– nagaden
    Oct 14, 2021 at 1:17

1 Answer 1


I am in a similar state, having the same high FMV estimate from Tesla and a 10 year old solar system, with 10 years left on the 20 year contract.

There are 2 methods to value your site: A) The system income string, or B) The system asset resale value on the open market. It appears Tesla is mainly using method A. The income string has two components: 1) your payments to Tesla, and 2) the renewable credits the utility pays to Tesla, which may be notable. In my case, Tesla gets about $1300/yr from me directly, and about $400/yr from the local utility for the RECs. The varying FMV based on A) vs. B) gives a huge variation in the FMV of your system.

The Solar City / Tesla contract does not define which of these methods is to be used in how FMV is evaluated. There is a line in the contract (that you show in your post) that says interests of the Financing Party shall not be taken into account in determining FMV. This is a vague line; is Tesla the Financing Party, and hence their income string should not be used for FMV? A judge may say Tesla's income stream cannot be used, but if you look at your Solar City contract, you committed to arbitration for all disputes and you cannot participate in a class action suit.

I am temped to go to arbitration to get a re-evaluation of the FMV using asset value process B). However, it appears the independent arbitrator is actually hired by Tesla, so you can guess how really independent they are, so I have low expectations. I suspect the "independent arbitrator" is in the camp of favoring Tesla, in a similar manner as the "independent appraiser" Tesla uses.

When I asked Tesla for an independent appraisal of the FMV, I get an email saying Tesla already hired an "independent" appraiser, and that is where the payoff amount they gave me came from. I was told I am not allowed to know who the appraiser is nor am I allowed see the specific equations and process they used to find the FMV. When I asked to discuss that more, Tesla would not respond to my emails or give me a means to call.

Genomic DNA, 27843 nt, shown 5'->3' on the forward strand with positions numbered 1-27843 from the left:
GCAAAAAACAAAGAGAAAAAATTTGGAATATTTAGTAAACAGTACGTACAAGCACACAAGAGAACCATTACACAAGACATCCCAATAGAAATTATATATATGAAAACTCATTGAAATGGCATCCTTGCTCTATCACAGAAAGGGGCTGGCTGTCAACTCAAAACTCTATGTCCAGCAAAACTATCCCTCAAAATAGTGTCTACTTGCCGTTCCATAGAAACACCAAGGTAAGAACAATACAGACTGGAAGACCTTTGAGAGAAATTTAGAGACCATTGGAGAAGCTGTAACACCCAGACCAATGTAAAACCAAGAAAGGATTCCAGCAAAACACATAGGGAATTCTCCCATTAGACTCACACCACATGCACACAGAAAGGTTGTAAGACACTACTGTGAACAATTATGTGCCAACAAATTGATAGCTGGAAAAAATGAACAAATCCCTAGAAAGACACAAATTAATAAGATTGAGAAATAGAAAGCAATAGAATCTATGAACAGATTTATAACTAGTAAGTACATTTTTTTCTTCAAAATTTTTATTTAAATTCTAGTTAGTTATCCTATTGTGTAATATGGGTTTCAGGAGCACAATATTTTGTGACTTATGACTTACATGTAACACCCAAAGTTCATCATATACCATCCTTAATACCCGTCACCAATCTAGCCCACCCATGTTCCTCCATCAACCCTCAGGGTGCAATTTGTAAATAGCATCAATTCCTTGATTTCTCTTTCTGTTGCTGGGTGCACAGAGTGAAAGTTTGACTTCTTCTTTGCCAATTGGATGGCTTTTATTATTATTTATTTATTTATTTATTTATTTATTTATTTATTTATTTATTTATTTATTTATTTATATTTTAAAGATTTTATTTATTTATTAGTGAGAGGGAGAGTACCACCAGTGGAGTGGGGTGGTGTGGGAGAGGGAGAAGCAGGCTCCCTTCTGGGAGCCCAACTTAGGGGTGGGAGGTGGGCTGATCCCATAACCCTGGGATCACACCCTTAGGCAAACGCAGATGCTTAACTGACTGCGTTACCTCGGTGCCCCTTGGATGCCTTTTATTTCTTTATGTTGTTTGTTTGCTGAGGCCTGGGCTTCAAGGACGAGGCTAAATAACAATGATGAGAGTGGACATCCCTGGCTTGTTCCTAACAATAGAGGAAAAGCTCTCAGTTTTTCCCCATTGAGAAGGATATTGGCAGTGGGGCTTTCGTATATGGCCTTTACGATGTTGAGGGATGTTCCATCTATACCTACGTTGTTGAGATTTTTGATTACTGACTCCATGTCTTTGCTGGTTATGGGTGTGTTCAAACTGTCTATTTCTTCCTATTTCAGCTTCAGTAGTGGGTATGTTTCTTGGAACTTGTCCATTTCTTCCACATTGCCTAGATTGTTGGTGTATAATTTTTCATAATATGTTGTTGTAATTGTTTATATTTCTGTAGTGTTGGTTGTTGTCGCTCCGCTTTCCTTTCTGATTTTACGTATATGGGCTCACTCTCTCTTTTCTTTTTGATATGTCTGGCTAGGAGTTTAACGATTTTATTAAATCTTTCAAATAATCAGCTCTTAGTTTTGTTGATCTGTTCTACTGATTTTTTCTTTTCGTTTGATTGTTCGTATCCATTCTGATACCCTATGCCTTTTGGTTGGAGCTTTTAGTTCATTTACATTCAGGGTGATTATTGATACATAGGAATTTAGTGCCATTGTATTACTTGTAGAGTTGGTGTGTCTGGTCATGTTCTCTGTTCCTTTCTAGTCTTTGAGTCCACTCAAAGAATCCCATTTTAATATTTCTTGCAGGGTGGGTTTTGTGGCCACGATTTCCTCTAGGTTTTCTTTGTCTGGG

A related note, it may be beneficial to push this now rather than at the end of your contract. At the end of your contract, if you do not have Tesla remove the cells and leave you with a damaged roof, you are faced with either renewing the PPA at an increasing payment level to Tesla (see contract; you pay them 90% of average utility bill, god knows how they figure that number), or paying the FMV. There is a risk of them overstating the FMV at that point based on the continued income stream that will happen if they do not remove the cells.

If I had read this contract more closely 10 years ago, I would have at least asked for a better definition of how FMV is evaluated. It is an open invitation to overcharge the homeowner. I also would have looked for an "opt out" clause from arbitration. You lose too much control and turn things over to someone that is paid by Tesla, so they are not really independent.